The Fed this week raised the overnight cost of money to 2.25%, the “prime” rate rising mechanically everywhere to 5.25%, and the Fed signaled additional .25% hikes every 90 days until the economy slows -- and long-term rates went down.

Not down by much, but the all-important 10-year T-note fell back from its crucial 3.10% level to 3.04% this morning, best-quality mortgage borrowers still finding loans in the fours.

A request of citizens... please for a moment tear ourselves away from the parts of our government not doing well and consider two parts in which we should take pride. And for comparison a glance at self-government overseas.

Start overseas. Italy is trapped in a currency regime which it should never have entered, nor Germany have invited the fiasco. Italy’s newest government last night stepped toward first-class European crisis by voting for a huge increase in spending and deficit. Austerity in Italy is no longer politically sustainable, and Italy unlike Greece is too big to fail or to bully.

Let markets talk: the Italian stock market has lost 3.72% of value overnight. Its 10-year bond leapt from 2.89% to 3.14% -- about the same as our yield, but in payable euros. Thus compare to German 10s, whose yield dumped from 0.54% to 0.47%, cash running there for safety. That yield divergence in one common currency and trade zone? The market says it won’t be one zone for long, no matter how unfairly Brussels batters the UK for attempting escape to status quo ante euro. A common market, as it was before, not a Euro-prison.

Lest complacency overtake us here in the US as mortgages dodge Fed bullet after bullet, we did so today because of Italy. And elsewhere overseas, central banks are raising their rates to defend their currencies from our Fed, not because of their internal circumstances. The Fed may get its slowdown by indirect means and surprises.

Good government here: the Securities and Exchange Commission yesterday affirmed that officers and directors of public corporations still may not mislead the public. Elon Musk will fight it for a while, but no matter what a darling of technology he may be, nor today’s fancy for twitter-blabbing, a CEO may not say that he has funding to take his company private at an inflated share price when he does not. Thank you, SEC.

Then, in superb performance by government: the Fed and the person of Jerome Powell. The Fed is in a box -- always, but they vary. We do not have ramping inflation nor the wage growth on which to ramp, and the Fed does not have clear reason to damage the economy. However, we have every imaginable condition precedent to overheating. It is not the Fed’s job to bet on inside straights. It must play odds, and the odds are enormous that GDP growth north of 3% and 200,000 new jobs each month will sooner or later end poorly. The Fed must act to pre-empt, and hope for a soft slowdown.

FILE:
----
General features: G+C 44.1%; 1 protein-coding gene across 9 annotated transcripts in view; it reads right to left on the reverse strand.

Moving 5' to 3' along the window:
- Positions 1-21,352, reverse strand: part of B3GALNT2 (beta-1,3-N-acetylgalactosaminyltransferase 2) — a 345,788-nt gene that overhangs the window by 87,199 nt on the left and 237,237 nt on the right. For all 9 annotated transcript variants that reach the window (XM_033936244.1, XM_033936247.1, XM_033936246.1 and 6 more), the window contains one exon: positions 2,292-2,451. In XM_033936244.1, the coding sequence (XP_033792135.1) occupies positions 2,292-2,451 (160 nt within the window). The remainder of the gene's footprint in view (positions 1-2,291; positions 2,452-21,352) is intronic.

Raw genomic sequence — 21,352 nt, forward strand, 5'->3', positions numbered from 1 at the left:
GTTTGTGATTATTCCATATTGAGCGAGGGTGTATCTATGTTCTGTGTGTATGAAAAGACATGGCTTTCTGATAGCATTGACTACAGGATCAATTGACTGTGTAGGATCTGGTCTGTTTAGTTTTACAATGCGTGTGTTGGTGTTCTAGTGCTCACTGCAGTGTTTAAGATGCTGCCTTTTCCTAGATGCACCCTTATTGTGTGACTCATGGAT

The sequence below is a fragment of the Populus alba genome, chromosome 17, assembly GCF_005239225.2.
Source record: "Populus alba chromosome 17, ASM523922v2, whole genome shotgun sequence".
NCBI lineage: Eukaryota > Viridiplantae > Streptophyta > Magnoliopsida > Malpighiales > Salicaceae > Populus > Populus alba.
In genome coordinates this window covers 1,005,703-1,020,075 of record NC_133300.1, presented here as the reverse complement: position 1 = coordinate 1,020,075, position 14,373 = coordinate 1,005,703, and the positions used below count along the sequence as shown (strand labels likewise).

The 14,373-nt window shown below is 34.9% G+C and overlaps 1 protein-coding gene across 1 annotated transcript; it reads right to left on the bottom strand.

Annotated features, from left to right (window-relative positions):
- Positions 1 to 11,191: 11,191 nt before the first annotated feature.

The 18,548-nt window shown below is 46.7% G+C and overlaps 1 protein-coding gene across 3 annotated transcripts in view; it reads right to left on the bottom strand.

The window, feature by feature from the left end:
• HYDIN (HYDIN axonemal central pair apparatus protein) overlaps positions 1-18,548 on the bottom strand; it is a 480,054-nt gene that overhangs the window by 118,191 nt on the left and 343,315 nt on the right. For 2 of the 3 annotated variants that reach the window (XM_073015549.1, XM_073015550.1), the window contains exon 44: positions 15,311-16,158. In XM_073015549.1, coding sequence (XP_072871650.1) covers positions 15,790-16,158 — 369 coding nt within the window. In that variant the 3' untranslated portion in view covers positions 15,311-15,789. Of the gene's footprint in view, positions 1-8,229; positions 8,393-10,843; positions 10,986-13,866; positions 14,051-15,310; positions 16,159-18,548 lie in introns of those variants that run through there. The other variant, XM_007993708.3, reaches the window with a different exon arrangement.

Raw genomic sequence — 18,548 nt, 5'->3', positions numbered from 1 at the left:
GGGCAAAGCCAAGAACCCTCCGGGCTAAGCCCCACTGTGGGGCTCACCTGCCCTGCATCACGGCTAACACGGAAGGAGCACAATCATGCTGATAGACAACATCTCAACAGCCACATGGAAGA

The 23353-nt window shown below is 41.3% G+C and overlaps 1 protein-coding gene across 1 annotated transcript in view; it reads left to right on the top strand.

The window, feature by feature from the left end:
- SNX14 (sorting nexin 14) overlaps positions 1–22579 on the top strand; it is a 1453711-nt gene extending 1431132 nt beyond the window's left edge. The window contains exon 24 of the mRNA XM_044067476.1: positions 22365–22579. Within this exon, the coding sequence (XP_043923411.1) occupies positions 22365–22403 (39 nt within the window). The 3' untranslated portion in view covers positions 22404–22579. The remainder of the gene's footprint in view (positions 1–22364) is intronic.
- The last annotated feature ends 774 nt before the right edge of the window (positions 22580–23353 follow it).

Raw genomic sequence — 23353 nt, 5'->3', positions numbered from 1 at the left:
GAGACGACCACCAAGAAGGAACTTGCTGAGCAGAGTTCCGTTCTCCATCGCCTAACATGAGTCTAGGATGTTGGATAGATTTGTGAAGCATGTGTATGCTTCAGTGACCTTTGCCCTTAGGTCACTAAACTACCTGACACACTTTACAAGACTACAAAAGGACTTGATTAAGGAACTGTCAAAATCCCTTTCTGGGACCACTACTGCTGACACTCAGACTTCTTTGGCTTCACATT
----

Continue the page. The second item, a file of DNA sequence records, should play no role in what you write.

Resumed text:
The specifics of fine action by the Fed:

1. Powell has cut the post-meeting statement in half, and cut it further this week. He removed this line: “The stance of monetary policy remains accommodative, thereby supporting strong labor market conditions and a sustained return to 2 percent inflation.” Out with that. And then in Q&A, delightfully straight, said that the Fed’s current rate is still accommodative, but policy is no longer.

2. Powell: the economy is in a “particularly bright moment.” Historically, when a Fed chair speaks this way, hopes for long-term rates to stay down are just whistling past the graveyard.
Then Powell spoke in unprecedented fashion. Previous Fed chairs have spoken critically about actions by other branches of government, but usually reluctantly while under pressure in testimony, or in oblique published remarks. Five weeks before an election, take shots at Congressional and White House policy? Never, ever.

3. Powell took on directly the White House trade war: "We've been hearing a rising chorus of concerns from businesses all over the country about disruption of supply chains, materials cost increases. If widespread tariffs remain in place for a long time, that’s going to be bad for the U.S. economy.” Yeow.

4. And then slapped at both parties, Congress, and at least the last two occupants of the White House: “It’s no secret: It’s been true for a long time that with our uniquely expensive healthcare delivery system and the aging of our population, we’ve been on an unsustainable fiscal path for a long time.”

Powell’s use of language is precise on any subject. “Uniquely expensive.” Not “underfunded,” expressing a need for more tax revenue. Nor any suggestion that we are trying to cover too many people, and that cutting numbers or coverage is a solution. “Uniquely” in full understanding that we spend almost double the health budgets of peer nations with the same result. And absolutely dead flat on center that overly expensive care is the cause of our fiscal distress. US health care “delivery” costs too much.

Okay, now you’re free to return to the other stuff you were worried about. :-)

The US 10-year T-note in the last year. Add 1.80% to get close to 30-fixed no-point mortgage rates. Consider this latest retreat from 3.10% and 5% mortgages to be a temporary stay, not a reprieve:

The 2-year US T-note now has the next two Fed hikes built in. The marker of a Fed pause or full stop: when the Fed hikes again and 2s stop rising in anticipation of further hikes:

The Fed’s “damned little dots,” each Fed governor and regional president forecasting the location of the cost of money at the end of each year ahead. Knock out the top 3, who are perpetual hawks, and the bottom 2 consisted doves, and the estimates are still widely scattered. As Powell emphasized, pay no attention to these dots, instead watch the economy. If it does not slow, let alone inflation go out of bounds, the Fed can hike a lot higher than anything on this chart:

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